Wake Forest Institute for Regenerative Medicine (WFIRM) researchers are investigating a drug used to treat neuromuscular weakness as a potential treatment for botulism, a rare but serious disease.
Botulinum neurotoxins (BoNTs) are a family of bacterial poisons—the most poisonous substances known—responsible for the clinical disease known as botulism. These neurotoxins act within nerve terminals to destroy proteins necessary for muscle contraction, causing paralysis that develops into respiratory arrest and can lead to death. The Centers for Disease Control (CDC) considers botulinum neurotoxins a Tier 1 agent, posing the highest risk following accidental or deliberate misuse.
The deliberate misuse aspect of the toxin is what drives the WFIRM researchers and their work to find a treatment. Currently, the only specific treatment for botulism is early administration with antitoxin. However, antitoxin is only effective if administered before prior botulism symptoms are evident. Once symptoms emerge, three out of four patients require long-term artificial ventilation for survival.
“Despite decades of effort, there are no antidotes for the life-threatening consequences of botulism. This failure is primarily because the toxin hides within the nerve terminal, where it poses a challenging target for delivery of therapeutic molecules,” said corresponding author of the paper Patrick McNutt, Ph.D., who leads this research effort at WFIRM.
The researchers build on their previous work to show that administration of the FDA-approved drug 3,4-diaminopyridine (3,4-DAP) reverses botulism symptoms in a pre-clinical model. The drug is an approved treatment for Lambert Eaton Myasthenic Syndrome, an autoimmune disease caused by reduced acetylcholine release and neuromuscular weakness. Botulism paralysis is caused by reduction of acetylcholine release from motor nerve terminals to subthreshold levels required for muscle contraction.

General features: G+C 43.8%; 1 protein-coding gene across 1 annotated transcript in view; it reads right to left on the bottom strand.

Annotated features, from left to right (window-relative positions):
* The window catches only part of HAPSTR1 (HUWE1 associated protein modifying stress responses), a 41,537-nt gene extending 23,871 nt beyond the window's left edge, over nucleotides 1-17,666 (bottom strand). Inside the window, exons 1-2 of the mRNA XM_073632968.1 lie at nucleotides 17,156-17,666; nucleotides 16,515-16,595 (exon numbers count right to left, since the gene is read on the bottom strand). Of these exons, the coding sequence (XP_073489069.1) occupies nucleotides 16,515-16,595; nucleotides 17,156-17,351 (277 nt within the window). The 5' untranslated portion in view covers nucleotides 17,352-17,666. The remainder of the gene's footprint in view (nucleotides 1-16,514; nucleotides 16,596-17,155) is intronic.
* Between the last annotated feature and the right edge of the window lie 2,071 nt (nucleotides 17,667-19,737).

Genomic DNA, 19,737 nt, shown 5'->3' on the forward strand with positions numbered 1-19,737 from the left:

Acetylcholine is the chief chemical messenger of the parasympathetic nervous system, the part of the autonomic nervous system that contracts smooth muscles, dilates blood vessels, and slows heart rate.
For this study, recently published in Molecular Medicine, the researchers developed a continuous 3,4-DAP infusion model and measured dose-dependent effects on toxic signs and survival after a lethal dose of botulinum neurotoxin. They found that continuous infusion with the drug produces rapid and sustained therapeutic benefits while survival requires continuous infusion for longer than four days.
“This is the first small-molecule therapy to directly reverse toxic signs and promote survival when administered post-symptomatically after a lethal dose of botulism,” said McNutt. “Our data supports the immediate clinical use of DAP in botulism patients.”
The authors declare no competing interests. Additional co-authors include James B Machamer, Edwin J Vazquez-Cintron, Sean W O’Brien, Kyle E Kelly, Amber C Altvater, Kathleen T Pagarigan, Parker B Dubee and Celinia A Ondeck.